Getting the lyrics

After reading my last post about the importance of listening (and avoiding visual stimulation that distracts you from listening), one student apologized for having asked for the lyrics to a song. True, reading lyrics is a nonmusical activity. That’s why I stopped handing out lyrics before playing the recording of a song we’re about to work on in class — reading the lyrics is different from listening to a song, and you can’t really do both at the same time.

However, if you are going to learn to sing and play a song, you do need to learn the lyrics. And I do think having them in written or printed form is an essential step (before memorizing them, which I recommend doing well before performing the song).

So — how does one get the lyrics? Your first impulse is probably to do what you do when you are seeking most other forms of information these days: go online and google.  There are several major problems with this approach, however. First, the obscure blues songs we tend to work on in class might not have been transcribed and posted online. Second, even if you do find a transcription, it is likely to be grossly incorrect. And trying a different website probably won’t help, since websites tend to just lift from each other. The same error will appear all over the internet.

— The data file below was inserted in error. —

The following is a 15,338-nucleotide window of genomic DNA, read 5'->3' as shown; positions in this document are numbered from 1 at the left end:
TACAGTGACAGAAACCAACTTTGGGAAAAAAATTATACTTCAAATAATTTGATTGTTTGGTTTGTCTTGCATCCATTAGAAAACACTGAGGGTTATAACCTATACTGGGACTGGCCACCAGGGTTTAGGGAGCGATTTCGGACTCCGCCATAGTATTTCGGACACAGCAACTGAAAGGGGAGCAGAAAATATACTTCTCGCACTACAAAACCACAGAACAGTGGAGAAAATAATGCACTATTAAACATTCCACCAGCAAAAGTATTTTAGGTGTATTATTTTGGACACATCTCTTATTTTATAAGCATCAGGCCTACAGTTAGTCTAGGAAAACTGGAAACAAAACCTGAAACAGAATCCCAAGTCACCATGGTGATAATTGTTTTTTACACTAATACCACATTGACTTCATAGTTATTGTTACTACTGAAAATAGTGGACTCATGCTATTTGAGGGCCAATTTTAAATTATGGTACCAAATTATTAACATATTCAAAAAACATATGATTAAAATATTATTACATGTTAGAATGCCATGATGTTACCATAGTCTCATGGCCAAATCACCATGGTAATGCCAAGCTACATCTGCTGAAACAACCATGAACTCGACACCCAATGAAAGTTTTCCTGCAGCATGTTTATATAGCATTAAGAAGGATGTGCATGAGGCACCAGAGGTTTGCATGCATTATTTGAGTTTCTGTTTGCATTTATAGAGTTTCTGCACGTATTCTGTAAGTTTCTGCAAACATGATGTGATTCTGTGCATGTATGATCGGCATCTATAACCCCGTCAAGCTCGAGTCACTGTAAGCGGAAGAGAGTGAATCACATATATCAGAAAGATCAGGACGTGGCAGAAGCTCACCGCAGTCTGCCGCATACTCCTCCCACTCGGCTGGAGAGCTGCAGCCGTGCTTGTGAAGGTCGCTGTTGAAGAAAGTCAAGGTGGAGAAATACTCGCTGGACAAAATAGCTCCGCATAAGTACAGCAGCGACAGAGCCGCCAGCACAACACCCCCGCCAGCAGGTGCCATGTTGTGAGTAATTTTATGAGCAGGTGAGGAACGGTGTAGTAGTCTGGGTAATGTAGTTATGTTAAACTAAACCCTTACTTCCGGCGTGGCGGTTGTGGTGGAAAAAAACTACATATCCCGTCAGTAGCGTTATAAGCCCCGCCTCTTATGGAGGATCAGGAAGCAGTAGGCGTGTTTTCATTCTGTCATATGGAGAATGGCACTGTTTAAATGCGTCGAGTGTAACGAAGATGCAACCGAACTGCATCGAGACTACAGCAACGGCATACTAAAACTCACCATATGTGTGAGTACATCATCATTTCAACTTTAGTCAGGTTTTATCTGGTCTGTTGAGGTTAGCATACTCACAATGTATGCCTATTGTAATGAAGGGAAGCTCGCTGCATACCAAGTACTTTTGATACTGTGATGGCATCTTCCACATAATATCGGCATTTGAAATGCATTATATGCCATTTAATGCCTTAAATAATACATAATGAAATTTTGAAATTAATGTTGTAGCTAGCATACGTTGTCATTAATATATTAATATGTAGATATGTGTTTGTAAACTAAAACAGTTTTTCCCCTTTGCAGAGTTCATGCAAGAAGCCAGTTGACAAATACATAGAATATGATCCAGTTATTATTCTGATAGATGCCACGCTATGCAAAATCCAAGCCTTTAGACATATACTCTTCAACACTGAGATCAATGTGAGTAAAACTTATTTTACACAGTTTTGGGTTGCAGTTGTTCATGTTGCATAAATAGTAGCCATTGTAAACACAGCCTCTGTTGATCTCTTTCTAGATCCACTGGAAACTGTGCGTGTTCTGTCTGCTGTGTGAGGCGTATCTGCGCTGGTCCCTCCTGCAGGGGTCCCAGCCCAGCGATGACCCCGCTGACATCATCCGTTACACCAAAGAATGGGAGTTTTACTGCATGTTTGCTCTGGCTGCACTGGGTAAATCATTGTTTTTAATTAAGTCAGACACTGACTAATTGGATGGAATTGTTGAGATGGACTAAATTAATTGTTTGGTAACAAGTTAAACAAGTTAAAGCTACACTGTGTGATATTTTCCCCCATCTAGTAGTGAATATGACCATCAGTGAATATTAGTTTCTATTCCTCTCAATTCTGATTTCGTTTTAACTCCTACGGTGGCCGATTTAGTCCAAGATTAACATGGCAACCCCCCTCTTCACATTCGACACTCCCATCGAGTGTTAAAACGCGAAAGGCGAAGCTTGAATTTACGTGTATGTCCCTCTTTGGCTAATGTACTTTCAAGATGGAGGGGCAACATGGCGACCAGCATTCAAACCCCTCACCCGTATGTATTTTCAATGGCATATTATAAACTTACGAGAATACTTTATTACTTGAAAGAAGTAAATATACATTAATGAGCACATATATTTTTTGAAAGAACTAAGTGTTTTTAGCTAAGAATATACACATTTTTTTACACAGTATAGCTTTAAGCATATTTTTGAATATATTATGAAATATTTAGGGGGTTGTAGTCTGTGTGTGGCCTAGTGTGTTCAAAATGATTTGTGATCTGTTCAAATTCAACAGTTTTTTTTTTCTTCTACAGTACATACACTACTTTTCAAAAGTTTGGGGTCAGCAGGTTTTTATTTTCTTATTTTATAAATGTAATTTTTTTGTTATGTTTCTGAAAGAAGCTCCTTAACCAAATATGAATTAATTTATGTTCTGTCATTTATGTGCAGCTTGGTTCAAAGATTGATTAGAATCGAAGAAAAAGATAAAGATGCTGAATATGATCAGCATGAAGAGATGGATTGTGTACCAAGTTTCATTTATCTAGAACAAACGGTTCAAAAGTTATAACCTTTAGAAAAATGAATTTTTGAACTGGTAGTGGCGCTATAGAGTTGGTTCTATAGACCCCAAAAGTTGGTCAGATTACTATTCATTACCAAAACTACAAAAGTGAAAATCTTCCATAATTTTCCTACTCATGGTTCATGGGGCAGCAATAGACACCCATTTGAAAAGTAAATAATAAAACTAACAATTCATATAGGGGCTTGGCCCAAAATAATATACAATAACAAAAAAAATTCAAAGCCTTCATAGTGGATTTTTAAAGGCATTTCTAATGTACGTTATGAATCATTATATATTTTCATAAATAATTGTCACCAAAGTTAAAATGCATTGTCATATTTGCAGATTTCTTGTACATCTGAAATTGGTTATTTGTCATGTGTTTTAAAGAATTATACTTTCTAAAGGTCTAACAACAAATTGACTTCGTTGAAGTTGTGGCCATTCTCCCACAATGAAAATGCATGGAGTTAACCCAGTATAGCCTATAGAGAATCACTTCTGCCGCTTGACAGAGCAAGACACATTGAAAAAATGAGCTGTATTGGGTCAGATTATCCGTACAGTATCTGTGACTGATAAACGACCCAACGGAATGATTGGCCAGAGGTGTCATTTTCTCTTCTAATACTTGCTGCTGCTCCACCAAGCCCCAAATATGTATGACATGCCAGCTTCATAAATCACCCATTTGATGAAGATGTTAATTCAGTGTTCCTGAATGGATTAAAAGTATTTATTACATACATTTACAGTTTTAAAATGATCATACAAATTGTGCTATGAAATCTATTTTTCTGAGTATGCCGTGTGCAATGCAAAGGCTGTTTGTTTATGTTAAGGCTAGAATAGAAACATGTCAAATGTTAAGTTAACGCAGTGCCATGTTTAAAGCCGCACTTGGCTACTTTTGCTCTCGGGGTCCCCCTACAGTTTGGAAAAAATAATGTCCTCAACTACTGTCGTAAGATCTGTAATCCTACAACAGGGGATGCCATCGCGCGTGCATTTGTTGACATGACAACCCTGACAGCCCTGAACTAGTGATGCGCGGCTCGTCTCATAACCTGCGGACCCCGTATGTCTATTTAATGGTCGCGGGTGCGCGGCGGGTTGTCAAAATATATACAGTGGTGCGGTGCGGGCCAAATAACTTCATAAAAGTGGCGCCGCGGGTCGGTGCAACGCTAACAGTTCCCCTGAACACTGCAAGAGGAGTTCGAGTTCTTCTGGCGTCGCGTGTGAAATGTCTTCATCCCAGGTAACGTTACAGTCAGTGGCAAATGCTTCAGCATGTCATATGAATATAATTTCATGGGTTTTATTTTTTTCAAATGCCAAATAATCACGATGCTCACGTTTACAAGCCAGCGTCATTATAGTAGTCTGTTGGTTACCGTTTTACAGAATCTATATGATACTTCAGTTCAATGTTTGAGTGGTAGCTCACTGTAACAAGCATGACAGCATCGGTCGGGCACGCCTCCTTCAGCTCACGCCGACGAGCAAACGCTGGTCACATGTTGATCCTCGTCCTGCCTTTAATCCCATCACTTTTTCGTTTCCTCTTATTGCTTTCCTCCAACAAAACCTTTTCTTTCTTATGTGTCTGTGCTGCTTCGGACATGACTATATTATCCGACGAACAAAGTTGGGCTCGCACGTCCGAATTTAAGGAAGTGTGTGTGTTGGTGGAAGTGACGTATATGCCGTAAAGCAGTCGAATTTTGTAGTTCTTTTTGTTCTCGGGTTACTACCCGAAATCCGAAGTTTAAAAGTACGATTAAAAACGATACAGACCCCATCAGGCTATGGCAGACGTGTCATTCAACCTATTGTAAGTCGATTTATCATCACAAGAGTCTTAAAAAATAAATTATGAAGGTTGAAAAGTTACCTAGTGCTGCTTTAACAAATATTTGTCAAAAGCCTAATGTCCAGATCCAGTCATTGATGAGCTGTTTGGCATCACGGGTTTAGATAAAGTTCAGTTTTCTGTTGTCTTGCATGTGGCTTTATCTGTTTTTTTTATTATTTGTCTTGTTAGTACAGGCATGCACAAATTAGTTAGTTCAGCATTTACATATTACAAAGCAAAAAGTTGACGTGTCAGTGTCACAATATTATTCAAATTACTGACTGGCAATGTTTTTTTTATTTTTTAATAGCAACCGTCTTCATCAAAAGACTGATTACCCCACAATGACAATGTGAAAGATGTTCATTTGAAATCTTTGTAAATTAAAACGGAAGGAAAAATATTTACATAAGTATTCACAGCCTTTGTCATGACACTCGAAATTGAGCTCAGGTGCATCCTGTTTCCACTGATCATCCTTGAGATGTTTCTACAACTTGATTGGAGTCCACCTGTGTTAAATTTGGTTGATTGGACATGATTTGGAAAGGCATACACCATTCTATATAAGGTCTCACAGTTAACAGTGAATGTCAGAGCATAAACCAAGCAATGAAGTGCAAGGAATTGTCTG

Note my use of the word “transcription” there. The lyrics do not exist in some pristine form that the songwriter typed out and filed away in a vault, and then were transferred to the internet for your convenience. No. The lyrics exist ONLY on the recording. If you find a rendering of the lyrics online, or in my collection, or in a book or sheet music, it is just that — a rendering, a transcription that some listener did by sitting down and writing what he heard or thought he heard. And in the case of 1920s blues recordings, with their hiss, scratches, archaic slang, regional accents, weird voices and muddy mono mixes, what the listener thought he heard is often very far from what the singer actually said! Why trust some stranger’s ears more than your own? You are experienced at listening to these old records and getting more experienced every day. Dig in! Even if you find a somewhat close-sounding transcription online, or if you get one from me or elsewhere, just use that as a starting point. Listen closely to the recording, stopping and starting often, and make corrections to the lyrics until you have a written document that matches what you hear. This process of repeated, hard listening will help you learn not only the lyrics, but how to sing them. And how to play the instrumental part. It will start to sink in and you might even have fun doing it.

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